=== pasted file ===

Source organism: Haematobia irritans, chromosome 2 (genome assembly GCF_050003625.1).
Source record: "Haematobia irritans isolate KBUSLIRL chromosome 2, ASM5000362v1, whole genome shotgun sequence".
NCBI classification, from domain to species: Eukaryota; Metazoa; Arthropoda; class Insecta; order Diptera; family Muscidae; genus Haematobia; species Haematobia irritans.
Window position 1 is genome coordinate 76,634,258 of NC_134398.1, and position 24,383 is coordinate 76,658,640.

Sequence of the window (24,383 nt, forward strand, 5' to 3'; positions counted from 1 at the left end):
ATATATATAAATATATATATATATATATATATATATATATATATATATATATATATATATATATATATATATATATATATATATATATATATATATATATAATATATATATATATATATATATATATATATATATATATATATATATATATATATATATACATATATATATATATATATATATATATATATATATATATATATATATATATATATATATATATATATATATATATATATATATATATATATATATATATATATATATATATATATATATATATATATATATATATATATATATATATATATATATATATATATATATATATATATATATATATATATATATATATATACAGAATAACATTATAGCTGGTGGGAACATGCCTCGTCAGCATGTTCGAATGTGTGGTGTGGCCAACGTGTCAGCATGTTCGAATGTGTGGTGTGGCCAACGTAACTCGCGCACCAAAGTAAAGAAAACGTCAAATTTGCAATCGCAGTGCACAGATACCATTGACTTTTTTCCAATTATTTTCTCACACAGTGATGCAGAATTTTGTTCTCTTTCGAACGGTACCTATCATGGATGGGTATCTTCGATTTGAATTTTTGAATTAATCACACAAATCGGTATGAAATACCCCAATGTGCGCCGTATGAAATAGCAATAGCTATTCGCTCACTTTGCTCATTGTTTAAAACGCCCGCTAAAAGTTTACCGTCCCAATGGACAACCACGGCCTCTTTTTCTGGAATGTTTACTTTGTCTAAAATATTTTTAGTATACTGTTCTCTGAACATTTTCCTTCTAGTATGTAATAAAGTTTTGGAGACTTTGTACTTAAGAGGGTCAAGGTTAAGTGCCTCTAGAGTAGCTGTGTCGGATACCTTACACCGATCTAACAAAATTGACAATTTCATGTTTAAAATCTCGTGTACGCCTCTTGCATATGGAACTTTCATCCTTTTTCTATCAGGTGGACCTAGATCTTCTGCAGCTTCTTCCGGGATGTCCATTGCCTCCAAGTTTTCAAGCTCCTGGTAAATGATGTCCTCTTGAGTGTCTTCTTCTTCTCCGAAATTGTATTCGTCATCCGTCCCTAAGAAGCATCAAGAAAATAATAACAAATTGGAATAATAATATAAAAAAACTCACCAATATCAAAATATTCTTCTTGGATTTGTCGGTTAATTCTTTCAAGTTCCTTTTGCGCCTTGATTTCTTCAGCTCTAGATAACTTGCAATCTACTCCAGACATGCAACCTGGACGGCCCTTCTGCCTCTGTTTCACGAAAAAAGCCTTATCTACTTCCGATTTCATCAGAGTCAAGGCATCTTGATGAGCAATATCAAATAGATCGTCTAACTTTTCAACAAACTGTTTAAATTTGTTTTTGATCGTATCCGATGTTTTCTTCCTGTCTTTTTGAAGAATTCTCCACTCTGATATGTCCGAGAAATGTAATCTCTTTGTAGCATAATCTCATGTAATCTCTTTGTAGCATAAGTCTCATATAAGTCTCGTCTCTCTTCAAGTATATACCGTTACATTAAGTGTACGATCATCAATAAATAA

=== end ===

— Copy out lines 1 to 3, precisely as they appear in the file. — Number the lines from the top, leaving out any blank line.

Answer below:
Source organism: Haematobia irritans, chromosome 2 (genome assembly GCF_050003625.1).
Source record: "Haematobia irritans isolate KBUSLIRL chromosome 2, ASM5000362v1, whole genome shotgun sequence".
NCBI classification, from domain to species: Eukaryota; Metazoa; Arthropoda; class Insecta; order Diptera; family Muscidae; genus Haematobia; species Haematobia irritans.